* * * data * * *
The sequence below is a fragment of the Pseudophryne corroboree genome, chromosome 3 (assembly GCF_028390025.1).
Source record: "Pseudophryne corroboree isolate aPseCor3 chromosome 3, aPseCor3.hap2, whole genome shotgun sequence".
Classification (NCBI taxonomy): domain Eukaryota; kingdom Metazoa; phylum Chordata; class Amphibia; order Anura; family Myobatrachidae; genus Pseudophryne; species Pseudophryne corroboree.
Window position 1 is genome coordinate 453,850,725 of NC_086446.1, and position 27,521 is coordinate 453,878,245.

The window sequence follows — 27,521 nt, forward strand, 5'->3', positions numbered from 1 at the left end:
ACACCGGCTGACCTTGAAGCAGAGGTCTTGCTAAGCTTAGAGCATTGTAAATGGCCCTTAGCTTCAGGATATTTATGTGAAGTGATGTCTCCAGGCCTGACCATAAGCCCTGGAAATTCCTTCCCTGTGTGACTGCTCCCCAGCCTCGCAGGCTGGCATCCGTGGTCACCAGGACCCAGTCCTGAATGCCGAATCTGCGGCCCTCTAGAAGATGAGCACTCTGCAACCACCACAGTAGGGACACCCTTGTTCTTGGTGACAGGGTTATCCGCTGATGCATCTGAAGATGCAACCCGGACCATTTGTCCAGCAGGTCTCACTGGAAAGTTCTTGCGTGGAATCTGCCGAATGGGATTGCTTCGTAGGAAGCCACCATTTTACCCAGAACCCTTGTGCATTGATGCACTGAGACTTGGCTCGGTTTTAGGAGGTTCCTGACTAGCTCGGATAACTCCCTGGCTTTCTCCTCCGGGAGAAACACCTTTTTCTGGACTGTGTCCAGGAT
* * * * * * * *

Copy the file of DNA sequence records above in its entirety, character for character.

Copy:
The sequence below is a fragment of the Pseudophryne corroboree genome, chromosome 3 (assembly GCF_028390025.1).
Source record: "Pseudophryne corroboree isolate aPseCor3 chromosome 3, aPseCor3.hap2, whole genome shotgun sequence".
Classification (NCBI taxonomy): domain Eukaryota; kingdom Metazoa; phylum Chordata; class Amphibia; order Anura; family Myobatrachidae; genus Pseudophryne; species Pseudophryne corroboree.
Window position 1 is genome coordinate 453,850,725 of NC_086446.1, and position 27,521 is coordinate 453,878,245.

The window sequence follows — 27,521 nt, forward strand, 5'->3', positions numbered from 1 at the left end:
ACACCGGCTGACCTTGAAGCAGAGGTCTTGCTAAGCTTAGAGCATTGTAAATGGCCCTTAGCTTCAGGATATTTATGTGAAGTGATGTCTCCAGGCCTGACCATAAGCCCTGGAAATTCCTTCCCTGTGTGACTGCTCCCCAGCCTCGCAGGCTGGCATCCGTGGTCACCAGGACCCAGTCCTGAATGCCGAATCTGCGGCCCTCTAGAAGATGAGCACTCTGCAACCACCACAGTAGGGACACCCTTGTTCTTGGTGACAGGGTTATCCGCTGATGCATCTGAAGATGCAACCCGGACCATTTGTCCAGCAGGTCTCACTGGAAAGTTCTTGCGTGGAATCTGCCGAATGGGATTGCTTCGTAGGAAGCCACCATTTTACCCAGAACCCTTGTGCATTGATGCACTGAGACTTGGCTCGGTTTTAGGAGGTTCCTGACTAGCTCGGATAACTCCCTGGCTTTCTCCTCCGGGAGAAACACCTTTTTCTGGACTGTGTCCAGGAT